It’s also worth noting. Once you’ve cut the Wheatgrass, you can allow it to grow a second time for more wheatgrass juice. However, after that, I would suggest growing a new batch as the health benefits will get weaker as it’s regrown.
First: How To grow Wheatgrass with soil:
- 1-3 tBsp Organic wheatgrass seeds
- Sprouting container/glass jar
Steps: ( These first five steps are used for both the soil & soilless version).
- Rinse the seeds then put in a sprouting container and cover with a mesh.
- Add 1 cup of water and soak for 8 hours.
- Drain and rinse well.
- Fill the container with water, invert it and let the water drain through the mesh. Leave it upside down.
- Rinse the seeds 2-3 times a day for 2-3 days. Tiny sprouts form within 2-3 days.
- When the sprouts appear, it’s time to plant. Add 1 inch (2.5 cm) organic compost/ planting soil to a tray ( with holes at the bottom) and water it. Sprinkle the seeds across the soil. Cover the tray with a lid or a newspaper. The darkness will help it grow. Spray it with water daily.
- Remove the lid/newspaper when the grass reaches about 1-2 inches (2.5-5 cm) and continue to water daily.
- You can harvest when the grass reaches about 5 inches (12 cm). Simply cut the grass close to the root.
How to Grow Wheatgrass Without Soil:
Growing wheatgrass without soil is the cheaper, prettier option. However, without the nutrients given to the plant by a good quality organic compost, the plant itself will also grow to have fewer nutrients. It is also more hands-on, in terms of the growth process.
That’s not to say that it’s pointless to use this method for juicing. However, it’s just something worth noting if you’re wanting to benefit from the maxium amount of nutrients that you can.
Growing Wheatgrass without soil is fairly similar to the first method. First you need to use the exact same method of step 1-5 in the above how-to, to get your sprouting wheat.
This point is now where the method differs. For soilless wheatgrass, you then spread out your seeds across the bottom of the container and cover with water. I then covered the container with a cloth for the first night to create a warmer, darker area for them to grow.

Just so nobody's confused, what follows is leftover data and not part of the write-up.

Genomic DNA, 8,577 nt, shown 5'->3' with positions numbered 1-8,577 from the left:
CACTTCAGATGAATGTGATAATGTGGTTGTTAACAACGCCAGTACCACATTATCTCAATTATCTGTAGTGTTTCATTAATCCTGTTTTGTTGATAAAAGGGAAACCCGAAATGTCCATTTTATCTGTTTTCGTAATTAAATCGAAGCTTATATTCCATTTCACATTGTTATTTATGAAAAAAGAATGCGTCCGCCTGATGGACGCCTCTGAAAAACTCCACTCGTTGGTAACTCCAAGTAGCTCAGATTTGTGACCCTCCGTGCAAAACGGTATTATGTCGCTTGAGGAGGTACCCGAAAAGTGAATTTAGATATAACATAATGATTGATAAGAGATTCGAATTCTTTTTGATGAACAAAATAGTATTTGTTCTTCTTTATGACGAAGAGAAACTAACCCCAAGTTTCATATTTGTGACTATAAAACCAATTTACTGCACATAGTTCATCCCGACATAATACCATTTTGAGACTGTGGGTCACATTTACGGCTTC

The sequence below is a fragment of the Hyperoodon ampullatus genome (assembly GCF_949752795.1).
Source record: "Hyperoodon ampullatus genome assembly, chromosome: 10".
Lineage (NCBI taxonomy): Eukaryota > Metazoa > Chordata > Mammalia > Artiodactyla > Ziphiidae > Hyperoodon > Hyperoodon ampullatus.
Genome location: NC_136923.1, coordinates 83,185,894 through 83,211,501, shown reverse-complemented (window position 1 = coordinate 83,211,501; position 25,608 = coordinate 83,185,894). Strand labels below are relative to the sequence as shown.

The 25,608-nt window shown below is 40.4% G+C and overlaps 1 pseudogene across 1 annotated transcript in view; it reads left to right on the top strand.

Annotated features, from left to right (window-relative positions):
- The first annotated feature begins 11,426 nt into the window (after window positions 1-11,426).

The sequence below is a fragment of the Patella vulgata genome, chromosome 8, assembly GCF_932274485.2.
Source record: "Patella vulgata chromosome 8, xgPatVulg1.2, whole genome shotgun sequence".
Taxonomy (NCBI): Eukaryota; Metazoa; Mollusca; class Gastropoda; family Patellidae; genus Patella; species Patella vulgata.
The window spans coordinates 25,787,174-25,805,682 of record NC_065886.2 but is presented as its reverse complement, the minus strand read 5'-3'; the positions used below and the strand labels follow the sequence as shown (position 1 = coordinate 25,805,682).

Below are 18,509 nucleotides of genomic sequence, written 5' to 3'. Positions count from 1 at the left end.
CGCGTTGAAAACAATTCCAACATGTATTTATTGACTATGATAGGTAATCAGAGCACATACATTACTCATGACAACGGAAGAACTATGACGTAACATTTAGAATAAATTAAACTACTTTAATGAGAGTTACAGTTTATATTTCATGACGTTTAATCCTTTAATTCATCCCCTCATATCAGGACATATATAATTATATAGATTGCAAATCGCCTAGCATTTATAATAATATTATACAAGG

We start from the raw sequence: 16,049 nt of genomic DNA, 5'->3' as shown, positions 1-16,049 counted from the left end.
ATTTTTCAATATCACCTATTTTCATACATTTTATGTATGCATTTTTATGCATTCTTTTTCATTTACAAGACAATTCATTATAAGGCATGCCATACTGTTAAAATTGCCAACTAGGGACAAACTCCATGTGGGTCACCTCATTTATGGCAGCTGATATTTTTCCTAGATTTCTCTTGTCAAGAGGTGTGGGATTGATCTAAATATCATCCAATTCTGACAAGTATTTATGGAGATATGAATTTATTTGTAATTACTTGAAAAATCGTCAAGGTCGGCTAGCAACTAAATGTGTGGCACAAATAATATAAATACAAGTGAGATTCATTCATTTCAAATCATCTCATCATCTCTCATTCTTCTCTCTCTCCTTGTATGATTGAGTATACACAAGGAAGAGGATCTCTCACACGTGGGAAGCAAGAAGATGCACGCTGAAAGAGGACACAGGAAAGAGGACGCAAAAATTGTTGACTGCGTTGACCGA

You then simply repeat the process of rinsing and draining the seeds a couple of times a day ( this is an important step to help you avoid mould!!). Within a few days the shoots will have started to grow. By day 8/9, they are ready to harvest.
Tip* Keep the container well ventilated to avoid the growth of mould and remember to rinse and drain the seeds a couple of times a day too.
Tip: I have heard of another way , by layering wet kitchen towel on the bottom of your dish , then your seeds and a piece of clingfilm on top. This creates a ‘greenhouse’ like effect for the first few days, while they begin to grow. I haven’t tested this method though and not sure if it would increase the risk of mould. If anyone has had success with this method, please let me know in the comments below.
You can then use this to juice immediately and consume, or it can be kept in the fridge for up to a week ( although, it will lose nutritional value over time!). Alternatively, you can freeze portions of 3tbsp in a large ice-cube tray.
Note: Wheatgrass is susceptible to mould when you’re growing it at home, so take notice of any changes. If there are any signs of spoilage or the juice is suddenly more bitter, then have caution and don’t drink it! ( the wheatgrass roots are ‘feathery’, so don’t mistake this for mould).
Plus, if you’re looking for any other DIY inspiration then I have lots to choose from. From How to make Coconut Butter, to Homemade Oat Milk ( that isn’t slimy) or even DIY Homemade Vegan Nutella. In fact, I have quite a few homemade milks, cheeses, baking ingredients and more.
If you give this DIY a go then please let me know in the comments below! Also, I love to see your creations so feel free to tag me @AlphaFoodie.